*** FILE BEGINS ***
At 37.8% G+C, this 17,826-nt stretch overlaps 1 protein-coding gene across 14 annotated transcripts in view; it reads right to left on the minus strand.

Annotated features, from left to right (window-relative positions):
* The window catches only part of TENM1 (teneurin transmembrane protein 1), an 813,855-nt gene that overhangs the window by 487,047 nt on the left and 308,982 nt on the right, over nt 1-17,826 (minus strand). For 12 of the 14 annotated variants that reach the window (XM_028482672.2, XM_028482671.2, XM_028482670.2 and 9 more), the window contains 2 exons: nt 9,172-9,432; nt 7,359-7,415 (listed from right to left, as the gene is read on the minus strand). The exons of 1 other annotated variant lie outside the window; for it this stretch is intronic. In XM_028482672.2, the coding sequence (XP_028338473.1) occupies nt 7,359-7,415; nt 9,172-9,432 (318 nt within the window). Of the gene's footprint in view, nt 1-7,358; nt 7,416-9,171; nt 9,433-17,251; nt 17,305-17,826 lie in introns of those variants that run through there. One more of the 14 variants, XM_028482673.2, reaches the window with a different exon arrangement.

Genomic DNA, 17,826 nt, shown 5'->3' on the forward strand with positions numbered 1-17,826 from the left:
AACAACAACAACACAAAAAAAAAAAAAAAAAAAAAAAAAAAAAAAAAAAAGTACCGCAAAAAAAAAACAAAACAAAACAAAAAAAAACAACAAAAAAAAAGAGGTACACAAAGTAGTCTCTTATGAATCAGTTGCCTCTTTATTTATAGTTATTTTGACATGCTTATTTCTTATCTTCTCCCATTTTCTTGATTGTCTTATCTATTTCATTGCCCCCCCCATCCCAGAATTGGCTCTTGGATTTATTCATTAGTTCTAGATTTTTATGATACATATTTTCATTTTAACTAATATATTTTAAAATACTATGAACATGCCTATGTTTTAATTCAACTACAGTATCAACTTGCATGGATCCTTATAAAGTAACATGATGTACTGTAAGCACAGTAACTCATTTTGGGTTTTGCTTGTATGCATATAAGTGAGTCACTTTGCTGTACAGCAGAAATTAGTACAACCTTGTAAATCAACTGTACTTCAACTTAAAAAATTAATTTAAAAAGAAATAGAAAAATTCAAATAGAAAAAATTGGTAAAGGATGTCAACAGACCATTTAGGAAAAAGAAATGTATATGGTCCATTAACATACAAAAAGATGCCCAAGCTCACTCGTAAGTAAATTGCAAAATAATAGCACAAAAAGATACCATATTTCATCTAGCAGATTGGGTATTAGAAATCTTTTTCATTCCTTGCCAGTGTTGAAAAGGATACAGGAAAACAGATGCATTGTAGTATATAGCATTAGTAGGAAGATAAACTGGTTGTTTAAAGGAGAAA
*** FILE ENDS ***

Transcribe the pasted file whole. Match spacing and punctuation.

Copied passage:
At 37.8% G+C, this 17,826-nt stretch overlaps 1 protein-coding gene across 14 annotated transcripts in view; it reads right to left on the minus strand.

Annotated features, from left to right (window-relative positions):
* The window catches only part of TENM1 (teneurin transmembrane protein 1), an 813,855-nt gene that overhangs the window by 487,047 nt on the left and 308,982 nt on the right, over nt 1-17,826 (minus strand). For 12 of the 14 annotated variants that reach the window (XM_028482672.2, XM_028482671.2, XM_028482670.2 and 9 more), the window contains 2 exons: nt 9,172-9,432; nt 7,359-7,415 (listed from right to left, as the gene is read on the minus strand). The exons of 1 other annotated variant lie outside the window; for it this stretch is intronic. In XM_028482672.2, the coding sequence (XP_028338473.1) occupies nt 7,359-7,415; nt 9,172-9,432 (318 nt within the window). Of the gene's footprint in view, nt 1-7,358; nt 7,416-9,171; nt 9,433-17,251; nt 17,305-17,826 lie in introns of those variants that run through there. One more of the 14 variants, XM_028482673.2, reaches the window with a different exon arrangement.

Genomic DNA, 17,826 nt, shown 5'->3' on the forward strand with positions numbered 1-17,826 from the left:
AACAACAACAACACAAAAAAAAAAAAAAAAAAAAAAAAAAAAAAAAAAAAGTACCGCAAAAAAAAAACAAAACAAAACAAAAAAAAACAACAAAAAAAAAGAGGTACACAAAGTAGTCTCTTATGAATCAGTTGCCTCTTTATTTATAGTTATTTTGACATGCTTATTTCTTATCTTCTCCCATTTTCTTGATTGTCTTATCTATTTCATTGCCCCCCCCATCCCAGAATTGGCTCTTGGATTTATTCATTAGTTCTAGATTTTTATGATACATATTTTCATTTTAACTAATATATTTTAAAATACTATGAACATGCCTATGTTTTAATTCAACTACAGTATCAACTTGCATGGATCCTTATAAAGTAACATGATGTACTGTAAGCACAGTAACTCATTTTGGGTTTTGCTTGTATGCATATAAGTGAGTCACTTTGCTGTACAGCAGAAATTAGTACAACCTTGTAAATCAACTGTACTTCAACTTAAAAAATTAATTTAAAAAGAAATAGAAAAATTCAAATAGAAAAAATTGGTAAAGGATGTCAACAGACCATTTAGGAAAAAGAAATGTATATGGTCCATTAACATACAAAAAGATGCCCAAGCTCACTCGTAAGTAAATTGCAAAATAATAGCACAAAAAGATACCATATTTCATCTAGCAGATTGGGTATTAGAAATCTTTTTCATTCCTTGCCAGTGTTGAAAAGGATACAGGAAAACAGATGCATTGTAGTATATAGCATTAGTAGGAAGATAAACTGGTTGTTTAAAGGAGAAA